What happens where some, but not all, parties to a lawsuit have agreed to arbitrate the dispute between them? In complex, multi-party disputes, this is not uncommon. In two recent decisions in such cases, the British Columbia Supreme Court has ordered a stay of lawsuits against all defendants in favour of arbitration.

Canadian courts encourage the use of arbitration as a method of resolving disputes. If a party sues another party over something they have agreed to arbitrate, then any party to the lawsuit may apply to the court for a “stay” of the lawsuit, suspending it in favour of arbitration. So long as certain requirements are met – including that the party applying for the stay does so before taking any step in the lawsuit - then the court must stay the lawsuit.

This is straightforward where all the parties to the lawsuit are also parties to the arbitration agreement. But what happens where that is not so, for example where one defendant in the lawsuit is party to an arbitration agreement with the plaintiff, but another is not? In 2003, the BC Court of Appeal confirmed that in those circumstances the defendant who is not a party to the arbitration agreement can apply for a stay of the lawsuit. However, the crucial question remained whether the court nevertheless retained a discretion to refuse to grant the stay in those circumstances. Could a defendant actually obtain a stay of a lawsuit in favour of arbitration, despite not being a party to the arbitration agreement?

This precise issue has come before the Supreme Court of British Columbia twice in recent months. In both cases, the Court did stay the lawsuit against all defendants, despite the fact that not all were parties to an arbitration agreement with the plaintiff.

In both cases, the plaintiff sued several defendants, both corporations and individuals. The individuals were shareholders or directors of the corporations. In both cases, the plaintiff had an arbitration agreement with the corporations, but not the individuals. All defendants applied for stays, because they were parties to lawsuits by parties to arbitration agreements against other parties to those agreements. In both cases, the Court granted the stays.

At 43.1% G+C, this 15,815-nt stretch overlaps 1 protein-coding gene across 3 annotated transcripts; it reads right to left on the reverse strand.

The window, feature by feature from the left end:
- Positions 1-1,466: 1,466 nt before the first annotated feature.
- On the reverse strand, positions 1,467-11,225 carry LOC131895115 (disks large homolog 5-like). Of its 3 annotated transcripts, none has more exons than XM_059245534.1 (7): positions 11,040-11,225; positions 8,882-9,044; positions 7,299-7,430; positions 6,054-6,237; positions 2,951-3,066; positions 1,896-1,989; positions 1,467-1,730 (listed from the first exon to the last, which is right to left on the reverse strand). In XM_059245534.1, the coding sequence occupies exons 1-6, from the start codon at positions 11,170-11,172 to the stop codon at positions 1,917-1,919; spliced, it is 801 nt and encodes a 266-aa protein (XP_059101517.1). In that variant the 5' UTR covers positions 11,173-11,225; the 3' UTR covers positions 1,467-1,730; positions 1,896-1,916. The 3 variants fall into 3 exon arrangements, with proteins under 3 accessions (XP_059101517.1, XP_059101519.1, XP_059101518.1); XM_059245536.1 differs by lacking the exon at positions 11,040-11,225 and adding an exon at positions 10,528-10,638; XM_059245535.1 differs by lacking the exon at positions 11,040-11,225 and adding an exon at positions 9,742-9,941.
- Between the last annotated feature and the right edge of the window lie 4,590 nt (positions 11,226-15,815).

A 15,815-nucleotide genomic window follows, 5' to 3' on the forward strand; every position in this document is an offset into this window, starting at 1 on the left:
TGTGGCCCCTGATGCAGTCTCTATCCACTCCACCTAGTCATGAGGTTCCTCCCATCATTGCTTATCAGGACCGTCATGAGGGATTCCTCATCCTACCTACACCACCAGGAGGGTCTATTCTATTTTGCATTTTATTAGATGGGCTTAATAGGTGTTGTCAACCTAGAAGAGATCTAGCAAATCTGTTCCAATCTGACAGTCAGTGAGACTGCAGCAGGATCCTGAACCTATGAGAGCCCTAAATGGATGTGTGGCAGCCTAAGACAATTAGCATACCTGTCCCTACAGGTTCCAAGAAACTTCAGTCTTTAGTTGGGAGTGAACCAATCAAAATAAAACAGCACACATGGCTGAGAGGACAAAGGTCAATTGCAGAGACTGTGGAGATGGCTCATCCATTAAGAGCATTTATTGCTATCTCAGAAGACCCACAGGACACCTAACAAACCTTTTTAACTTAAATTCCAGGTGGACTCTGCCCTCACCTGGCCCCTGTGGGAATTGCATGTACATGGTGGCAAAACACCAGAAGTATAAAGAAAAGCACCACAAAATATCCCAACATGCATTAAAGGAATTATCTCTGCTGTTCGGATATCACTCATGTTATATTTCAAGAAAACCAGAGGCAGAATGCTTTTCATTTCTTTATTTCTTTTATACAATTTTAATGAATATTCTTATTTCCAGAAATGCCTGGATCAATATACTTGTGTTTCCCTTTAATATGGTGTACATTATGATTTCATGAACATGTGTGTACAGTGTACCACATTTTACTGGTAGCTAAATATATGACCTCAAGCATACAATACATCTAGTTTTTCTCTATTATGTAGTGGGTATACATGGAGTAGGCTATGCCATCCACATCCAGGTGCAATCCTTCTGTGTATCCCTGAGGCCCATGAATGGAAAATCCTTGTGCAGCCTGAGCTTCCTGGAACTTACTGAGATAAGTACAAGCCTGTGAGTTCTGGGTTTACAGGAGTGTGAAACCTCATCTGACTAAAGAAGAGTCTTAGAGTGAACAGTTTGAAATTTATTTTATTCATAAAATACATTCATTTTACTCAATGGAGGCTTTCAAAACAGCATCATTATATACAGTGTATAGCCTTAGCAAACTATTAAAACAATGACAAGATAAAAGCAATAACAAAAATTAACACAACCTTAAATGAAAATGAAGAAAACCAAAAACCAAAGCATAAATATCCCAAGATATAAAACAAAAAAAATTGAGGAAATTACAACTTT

To overcome the hurdle of not being parties to the arbitration agreements, the individual defendants emphasized that if the lawsuits were stayed only against the corporations, there would be arbitrations with the corporations and lawsuits with the individuals. This would be a waste of the Court’s and the parties’ resources, and could result in inconsistent findings of fact and legal conclusions. (The individuals also said they would agree to resolve the plaintiffs’ claims against them in the arbitrations with the corporations.)  

If some, but not all, defendants in a lawsuit have an arbitration agreement with the plaintiff, the option of a stay may still be available to all the defendants, depending on the applicable arbitration legislation. All defendants should consider the effect of any arbitration agreement to which any of them are parties.